A Tale of Two Colleagues: Meehan Vs. Stollsteimer In 2012?

This article by Chris Friend is being published with his kind permission.

It could be a battle royale between the two former prosecutors, but what about Joe Sestak?

Assistant District Attorney, Delaware County.


Assistant United States Attorney, Eastern District of Pennsylvania,
specializing in prosecuting illegal firearms cases and violent drug
offenders.


Governor-appointed Safe Schools Advocate for the School District of
Philadelphia — a position that was ultimately “eliminated” not for
budgetary reasons, but because he publicly chastised the Governor and
Department of Education for their willful failure to protect students.


Was often mentioned as a possible nominee for United States Attorney.


And now, this person is considering running for Congress as a strong get-tough-on crime candidate.


Such a resume would seem a great springboard for elected office, as
law-and-order candidates have met with great success lately: Governors
Tom Corbett and Chris Christie are former prosecutors, as are
Pennsylvania Congressmen Tom Marino and Pat Meehan, as well as State
Representative Todd Stephens.


But here’s where it gets interesting.  All the aforementioned
politicians are Republicans, but this resume belongs to Jack
Stollsteimer, a self-styled RFK Democrat who is strongly positioned to
win his Party’s nomination in next year’s Seventh Congressional District
race.  To claim the ultimate prize in November, he would have to beat
not just a Republican, but his former U.S. Attorney boss, Rep. Pat
Meehan.


But first things first. Will the path to the nomination be clear, or
will a well-known Democrat with a history of success — and
unpredictability — decide to throw his hat into the ring? And if so,
when?


*****


The district, which includes most of Delaware County, parts of
Chester County and a section of Montgomery, is traditionally perceived
as Republican, because voter registration favors the GOP, and the
Delaware County courthouse has long been controlled by the well-oiled
Republican Machine.


But while Republicans hold a majority of offices throughout the
county, their grip on power has been slipping.  No Republican
presidential candidate has won Delco since 1988, and numerous Democratic
state legislators now represent districts long-held by the GOP. But
perhaps most telling, in 2010 — the largest Republican wave since 1946
— both Governor Tom Cornett and U.S. Senator Pat Toomey lost the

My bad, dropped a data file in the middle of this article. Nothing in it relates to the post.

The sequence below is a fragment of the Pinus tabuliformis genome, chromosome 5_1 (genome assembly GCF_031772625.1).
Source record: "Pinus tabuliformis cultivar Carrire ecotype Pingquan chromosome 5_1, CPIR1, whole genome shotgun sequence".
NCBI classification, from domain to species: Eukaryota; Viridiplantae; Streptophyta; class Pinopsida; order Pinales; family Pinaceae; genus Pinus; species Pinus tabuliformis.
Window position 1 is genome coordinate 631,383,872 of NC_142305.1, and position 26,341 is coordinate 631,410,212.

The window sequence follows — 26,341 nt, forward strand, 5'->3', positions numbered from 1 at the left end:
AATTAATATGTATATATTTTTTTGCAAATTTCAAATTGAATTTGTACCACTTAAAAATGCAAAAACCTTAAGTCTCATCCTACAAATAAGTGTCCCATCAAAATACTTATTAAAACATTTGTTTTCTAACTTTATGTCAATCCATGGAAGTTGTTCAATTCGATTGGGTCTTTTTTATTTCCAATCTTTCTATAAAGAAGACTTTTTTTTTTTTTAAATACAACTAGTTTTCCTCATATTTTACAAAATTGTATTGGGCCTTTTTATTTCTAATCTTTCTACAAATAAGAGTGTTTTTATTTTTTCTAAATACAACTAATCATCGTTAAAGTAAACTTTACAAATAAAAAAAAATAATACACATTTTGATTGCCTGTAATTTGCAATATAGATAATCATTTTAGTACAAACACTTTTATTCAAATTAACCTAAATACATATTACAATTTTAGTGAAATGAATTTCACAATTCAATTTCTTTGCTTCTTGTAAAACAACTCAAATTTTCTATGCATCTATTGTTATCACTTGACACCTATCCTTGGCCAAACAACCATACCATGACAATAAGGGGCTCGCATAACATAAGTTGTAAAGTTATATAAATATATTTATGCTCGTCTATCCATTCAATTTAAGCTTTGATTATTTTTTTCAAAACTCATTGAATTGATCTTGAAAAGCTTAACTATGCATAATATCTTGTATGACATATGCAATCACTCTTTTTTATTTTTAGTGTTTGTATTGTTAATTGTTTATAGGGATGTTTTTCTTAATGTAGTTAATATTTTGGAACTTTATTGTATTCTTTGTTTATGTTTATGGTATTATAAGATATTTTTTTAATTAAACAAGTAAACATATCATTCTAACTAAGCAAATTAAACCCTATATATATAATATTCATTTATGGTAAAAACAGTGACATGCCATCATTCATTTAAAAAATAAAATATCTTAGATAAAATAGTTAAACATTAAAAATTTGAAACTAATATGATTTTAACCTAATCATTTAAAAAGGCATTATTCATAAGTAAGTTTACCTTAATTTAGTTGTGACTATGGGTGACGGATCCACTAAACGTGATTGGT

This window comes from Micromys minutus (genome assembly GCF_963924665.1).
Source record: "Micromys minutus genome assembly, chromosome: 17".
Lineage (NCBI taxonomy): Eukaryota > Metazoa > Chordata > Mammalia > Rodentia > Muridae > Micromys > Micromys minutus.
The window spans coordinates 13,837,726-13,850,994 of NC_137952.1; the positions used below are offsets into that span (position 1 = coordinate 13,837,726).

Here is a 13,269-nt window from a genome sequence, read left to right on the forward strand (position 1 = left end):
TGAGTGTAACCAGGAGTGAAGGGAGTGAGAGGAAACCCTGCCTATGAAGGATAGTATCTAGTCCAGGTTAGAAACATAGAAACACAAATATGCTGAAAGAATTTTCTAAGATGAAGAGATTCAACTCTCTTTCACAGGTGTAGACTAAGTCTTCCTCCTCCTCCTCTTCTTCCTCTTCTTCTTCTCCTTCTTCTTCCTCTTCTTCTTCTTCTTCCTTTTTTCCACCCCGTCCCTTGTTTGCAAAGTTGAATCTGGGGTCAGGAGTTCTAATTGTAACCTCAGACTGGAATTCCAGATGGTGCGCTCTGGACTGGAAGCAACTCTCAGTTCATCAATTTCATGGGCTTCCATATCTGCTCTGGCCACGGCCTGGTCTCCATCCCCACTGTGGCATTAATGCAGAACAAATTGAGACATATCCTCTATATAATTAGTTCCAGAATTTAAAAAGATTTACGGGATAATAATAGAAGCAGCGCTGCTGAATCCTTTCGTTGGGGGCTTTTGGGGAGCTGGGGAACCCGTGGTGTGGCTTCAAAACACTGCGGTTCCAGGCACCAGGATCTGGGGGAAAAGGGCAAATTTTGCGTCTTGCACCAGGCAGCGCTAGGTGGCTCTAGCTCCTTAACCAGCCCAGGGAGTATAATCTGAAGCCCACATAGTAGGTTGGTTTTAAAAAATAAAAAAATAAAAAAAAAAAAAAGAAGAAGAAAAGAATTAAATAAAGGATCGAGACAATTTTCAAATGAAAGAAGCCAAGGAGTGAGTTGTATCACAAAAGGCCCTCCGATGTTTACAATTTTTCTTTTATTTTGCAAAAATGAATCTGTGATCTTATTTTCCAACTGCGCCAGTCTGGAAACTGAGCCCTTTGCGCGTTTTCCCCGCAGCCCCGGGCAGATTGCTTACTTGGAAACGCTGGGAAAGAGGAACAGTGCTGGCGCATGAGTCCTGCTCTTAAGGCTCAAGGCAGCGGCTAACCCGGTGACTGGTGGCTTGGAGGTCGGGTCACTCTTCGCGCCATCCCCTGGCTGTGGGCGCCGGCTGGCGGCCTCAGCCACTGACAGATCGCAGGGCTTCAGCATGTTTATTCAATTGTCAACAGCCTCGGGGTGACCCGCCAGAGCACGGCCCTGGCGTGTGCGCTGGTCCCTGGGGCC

county.


Yet Pat Meehan won by ten points.


Meehan’s impressive showing was bolstered by the Republican tidal
wave and the fact that it was an open seat, since former Congressman Joe
Sestak ran for U.S. Senate.  That substantial victory has provided him a
solid foundation to launch his re-election bid. 


But to stay in office, he will have to wage an aggressive campaign,
taking nothing for granted. Unlike last year, he now owns a voting
record. And when it comes to Congress, Seventh District voters have an
independent streak that defies conventional political wisdom. 


In the 70’s and 80’s, the Seventh was represented by Bob Edgar,
arguably to the Left of Mao and universally recognized as the most
liberal member of Congress.  After giving up the seat to
(unsuccessfully) run for U.S. Senate, Edgar was replaced by the
generally-conservative Republican Curt Weldon. But in the Democratic
wave of 2006, he lost to Sestak, a former Navy Admiral who, like Edgar,
was unabashedly liberal.


Understanding the volatile electorate, the District’s wild
fluctuations of the past, and sensing that the seat is not as safe as
last year’s election results would indicate, the national Republican
Campaign Congressional Committee has “enrolled” Meehan in its Patriot
Program.  An effort designed to assist mostly freshmen, the program
targets the top ten GOP legislators whose perceived vulnerabilities will
likely lead to tough reelection fights.


*****


Stollsteimer has been actively courted not just by local leaders but
the national Democratic Campaign Congressional Committee. To take on
Meehan, though, he must first secure the Democratic Party’s nomination. 
To that end, his plan is to aggressively work the committee to earn its
endorsement, hopefully avoiding an expensive, and potentially bruising,
primary fight. He has already made inroads, having secured the backing
of several highly influential Democrats within the Party hierarchy.


“Jack would be a great candidate if he decides to run, with a strong
profile and reputation for independence and integrity, that has